We live in a material world and with all the advertising we see on TV or social media we seem to buy things that we don’t need and before long we find our homes filled with items we don’t need.
Decluttering to improve your attention
Psychologist Sherrie Bourg Carter says: “Clutter can play a significant role in how we feel about our homes, our workplaces, and ourselves. Messy homes and workspaces leave us feeling anxious, helpless, and overwhelmed. Yet, rarely is clutter recognized as a significant source of stress in our lives.”
In a study performed by researchers from Princeton University, people who live in an environment filled with stuff were found to be less capable of prolonged focus than those in an organized, serene environment.
This was because hyper-stimulation of the visual cortex contributed to preventing the brain from efficiently processing information, which leads to delayed attention, and response-time to the task at hand. Having your environment in disarray which led to people feeling frazzled wasn’t just about that persons behavior but also a psychological impact.
Decluttering as a form of stress-relief
Living or working in a messy environment isn’t only harsh on your eyes it is hard to concentrate. A study conducted by researchers at UCLA’s Centre on Everyday Lives and Families (CELF), the relationship between 32 Californian, middle-class families and the objects in their homes was examined over the course of four years.
The research found that the more the clutter the higher the family experienced stress hormones especially with the mothers in the family.
Minimalism as unfiltered joy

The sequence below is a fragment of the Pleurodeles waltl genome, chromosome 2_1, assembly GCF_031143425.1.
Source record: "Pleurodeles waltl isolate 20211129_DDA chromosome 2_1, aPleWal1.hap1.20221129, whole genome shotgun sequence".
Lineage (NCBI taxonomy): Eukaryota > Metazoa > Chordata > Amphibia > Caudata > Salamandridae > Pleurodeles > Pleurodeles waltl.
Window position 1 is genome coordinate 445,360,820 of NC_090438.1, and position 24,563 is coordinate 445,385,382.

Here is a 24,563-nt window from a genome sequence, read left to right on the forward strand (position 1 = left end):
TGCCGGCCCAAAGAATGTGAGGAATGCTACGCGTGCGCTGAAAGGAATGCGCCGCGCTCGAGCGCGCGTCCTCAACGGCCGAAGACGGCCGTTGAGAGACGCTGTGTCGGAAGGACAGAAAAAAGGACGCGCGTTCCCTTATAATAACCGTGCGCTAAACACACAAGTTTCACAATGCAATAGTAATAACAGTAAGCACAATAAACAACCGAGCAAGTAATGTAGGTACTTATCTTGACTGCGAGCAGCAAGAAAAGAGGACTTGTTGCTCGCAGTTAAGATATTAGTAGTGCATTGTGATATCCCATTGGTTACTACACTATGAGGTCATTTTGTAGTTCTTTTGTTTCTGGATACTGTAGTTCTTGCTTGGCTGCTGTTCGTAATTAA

You can’t scroll on social media without seeing videos of how you can declutter your home, and how to make your home a peaceful and tranquil place. The videos talk about removing what we don’t need from our homes, it is almost taking us back to our grandparent’s time and before where homes only had what they really needed and luxury items almost didn’t exist.
How to Declutter Your Home to Declutter Your Life
Decluttering can appear a bit daunting to even think about let alone actually do, but once you start it is amazing how much you find you don’t need. The benefits on your mental well-being far outweigh the having a home filled with what you thought you needed when in fact you don’t.
Old toiletries, bottles, and gels lying around…that are likely expired!
Dried up nail polish face it…there’s no use here
Worn out bathmats, not to mention these fabrics probably contain a lot of dirty germs
Old air freshener or dried up potpourri that can’t be refreshed with oil
Your living room:
Newspapers and magazines
DVDs if you haven’t watched them in a while donate them to charity
Toys your kids don’t play with donate the toys your growing kids don’t use
Old unused batteries this item collects in a lot of households, be sure to dispose of them properly
Furniture manual if your table is already assembled, you don’t need the manual
Your bedroom and wardrobe:
Worn out sheets and bedding
Scarves and other accessories general rule of thumb: if you haven’t worn it in the past year, toss it!
Old, unused hangers
Old dresses unless of course, they hold sentimental value
Stockings with runs
Duplicate cooking utensils you don’t need two cheese graters
Extra and unused chipped coffee mugs
Old spices that you haven’t used in a while they will no doubt be out of date anyway
Old shopping bags unless you used them for trash get rid of that huge pile that’s taking up cupboard space.
There are a few ideas to get you started, but once you start you will find yourself becoming brutal in getting rid of things you haven’t used in a long time or never used and when done you will find your home a much more tranquil place to live in.